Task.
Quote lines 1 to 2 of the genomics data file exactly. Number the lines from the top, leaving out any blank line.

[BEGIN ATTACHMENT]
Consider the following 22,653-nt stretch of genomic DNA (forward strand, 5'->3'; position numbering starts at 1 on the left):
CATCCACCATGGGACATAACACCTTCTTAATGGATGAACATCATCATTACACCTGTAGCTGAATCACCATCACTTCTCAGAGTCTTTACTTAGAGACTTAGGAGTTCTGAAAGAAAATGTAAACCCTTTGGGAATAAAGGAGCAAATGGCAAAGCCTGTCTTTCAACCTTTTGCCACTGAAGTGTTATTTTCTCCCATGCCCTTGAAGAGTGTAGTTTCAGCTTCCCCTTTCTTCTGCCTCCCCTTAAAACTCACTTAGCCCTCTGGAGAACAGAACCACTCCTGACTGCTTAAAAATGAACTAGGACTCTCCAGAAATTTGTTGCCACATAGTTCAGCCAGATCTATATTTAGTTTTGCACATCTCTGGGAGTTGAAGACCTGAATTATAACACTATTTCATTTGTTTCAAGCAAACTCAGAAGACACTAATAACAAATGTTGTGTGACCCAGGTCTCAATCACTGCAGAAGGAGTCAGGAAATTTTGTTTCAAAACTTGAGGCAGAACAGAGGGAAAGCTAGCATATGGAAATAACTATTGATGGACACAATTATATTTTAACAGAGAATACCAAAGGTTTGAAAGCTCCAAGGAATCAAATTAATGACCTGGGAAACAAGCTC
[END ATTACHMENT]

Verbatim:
Consider the following 22,653-nt stretch of genomic DNA (forward strand, 5'->3'; position numbering starts at 1 on the left):
CATCCACCATGGGACATAACACCTTCTTAATGGATGAACATCATCATTACACCTGTAGCTGAATCACCATCACTTCTCAGAGTCTTTACTTAGAGACTTAGGAGTTCTGAAAGAAAATGTAAACCCTTTGGGAATAAAGGAGCAAATGGCAAAGCCTGTCTTTCAACCTTTTGCCACTGAAGTGTTATTTTCTCCCATGCCCTTGAAGAGTGTAGTTTCAGCTTCCCCTTTCTTCTGCCTCCCCTTAAAACTCACTTAGCCCTCTGGAGAACAGAACCACTCCTGACTGCTTAAAAATGAACTAGGACTCTCCAGAAATTTGTTGCCACATAGTTCAGCCAGATCTATATTTAGTTTTGCACATCTCTGGGAGTTGAAGACCTGAATTATAACACTATTTCATTTGTTTCAAGCAAACTCAGAAGACACTAATAACAAATGTTGTGTGACCCAGGTCTCAATCACTGCAGAAGGAGTCAGGAAATTTTGTTTCAAAACTTGAGGCAGAACAGAGGGAAAGCTAGCATATGGAAATAACTATTGATGGACACAATTATATTTTAACAGAGAATACCAAAGGTTTGAAAGCTCCAAGGAATCAAATTAATGACCTGGGAAACAAGCTC